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Discrimination is a sociological term referring to the treatment taken toward or against a person of a certain group in consideration based solely on class or category. Discrimination is the actual behavior towards another group. It involves excluding or restricting members of one group from opportunities that are available to other groups [1]. The United Nations explains: "Discriminatory behaviors take many forms, but they all involve some form of exclusion or rejection."[2] Discriminatory laws such as redlining have existed in many countries. In some countries, controversial attempts such as racial quotas have been used to redress negative effects of discrimination.

Sex and Gender discriminationEdit

Though gender discrimination and sexism refers to beliefs and attitudes in relation to the gender of a person, such beliefs and attitudes are of a social nature and do not, normally, carry any legal consequences. Sex discrimination, on the other hand, may have legal consequences.

Though what constitutes sex discrimination varies between countries, the essence is that it is an adverse action taken by one person against another person that would not have occurred had the person been of another sex. Discrimination of that nature in certain enumerated circumstances is illegal in many countries.

Currently, discrimination based on sex is defined as adverse action against another person, that would not have occurred had the person been of another sex. This is considered a form of prejudice and is illegal in certain enumerated circumstances in most countries.

Sexual discrimination can arise in different contexts. For instance an employee may be discriminated against by being asked discriminatory questions during a job interview, or because an employer did not hire, promote or wrongfully terminated an employee based on his or her gender, or employers pay unequally based on gender.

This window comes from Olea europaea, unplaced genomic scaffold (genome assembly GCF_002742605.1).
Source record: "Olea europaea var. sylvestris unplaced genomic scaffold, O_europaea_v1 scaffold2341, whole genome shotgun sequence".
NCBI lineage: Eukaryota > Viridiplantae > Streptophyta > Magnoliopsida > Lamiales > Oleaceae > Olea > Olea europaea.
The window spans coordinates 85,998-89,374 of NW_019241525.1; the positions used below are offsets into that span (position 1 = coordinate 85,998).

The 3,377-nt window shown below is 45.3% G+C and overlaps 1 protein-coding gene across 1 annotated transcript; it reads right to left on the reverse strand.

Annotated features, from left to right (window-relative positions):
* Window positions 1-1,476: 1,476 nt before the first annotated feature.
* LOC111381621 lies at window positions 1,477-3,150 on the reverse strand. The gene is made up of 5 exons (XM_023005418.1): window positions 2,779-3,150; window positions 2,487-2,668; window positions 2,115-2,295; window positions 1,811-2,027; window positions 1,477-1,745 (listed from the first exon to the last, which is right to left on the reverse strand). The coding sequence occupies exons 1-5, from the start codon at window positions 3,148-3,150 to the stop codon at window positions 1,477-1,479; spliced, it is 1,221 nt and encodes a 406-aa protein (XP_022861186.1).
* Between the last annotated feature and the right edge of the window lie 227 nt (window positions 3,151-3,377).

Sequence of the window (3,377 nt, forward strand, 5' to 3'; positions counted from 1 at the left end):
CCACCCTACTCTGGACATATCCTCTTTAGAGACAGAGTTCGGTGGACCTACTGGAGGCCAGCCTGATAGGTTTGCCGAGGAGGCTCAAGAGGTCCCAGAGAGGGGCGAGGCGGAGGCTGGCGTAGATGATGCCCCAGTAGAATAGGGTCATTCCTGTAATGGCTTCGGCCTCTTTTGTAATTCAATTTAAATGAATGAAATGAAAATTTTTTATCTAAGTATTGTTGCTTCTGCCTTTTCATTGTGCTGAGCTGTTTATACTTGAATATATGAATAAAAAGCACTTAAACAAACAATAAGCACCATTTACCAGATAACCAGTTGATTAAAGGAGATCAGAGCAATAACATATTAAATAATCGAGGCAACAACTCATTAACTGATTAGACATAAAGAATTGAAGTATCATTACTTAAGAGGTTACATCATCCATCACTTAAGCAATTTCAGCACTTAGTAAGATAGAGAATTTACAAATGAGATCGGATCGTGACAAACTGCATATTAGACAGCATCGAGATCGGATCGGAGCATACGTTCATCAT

In an educational setting there could be claims that a student was excluded from an educational institution, program, opportunity, loan, student group, or scholarship due to his or her gender. In the housing setting there could be claims that a person was refused negotiations on seeking a house, contracting/leasing a house or getting a loan based on his or her gender. Another setting where there have been claims of gender discrimination is banking; for example if one is refused credit or is offered unequal loan terms based on one’s gender.[3]

Another setting where there is usually gender discrimination is when one is refused to extend his or her credit, refused approval of credit/loan process, and if there is a burden of unequal loan terms based on one’s gender.

Socially, sexual differences have been used to justify different roles for men and women, in some cases giving rise to claims of primary and secondary roles.[4]

While there are alleged non-physical differences between men and women, major reviews of the academic literature on gender difference find only a tiny minority of characteristics where there are consistent psychological differences between men and women, and these relate directly to experiences grounded in biological difference.[5] However, there are also some psychological differences in regard to how problems are dealt with and emotional perceptions and reactions which may relate to hormones and the successful characteristics of each gender during longstanding roles in past primitive lifestyles.

Unfair discrimination usually follows the gender stereotyping held by a society.

The United Nations had concluded that women often experience a "glass ceiling" and that there are no societies in which women enjoy the same opportunities as men. The term "glass ceiling" is used to describe a perceived barrier to advancement in employment based on discrimination, especially sex discrimination.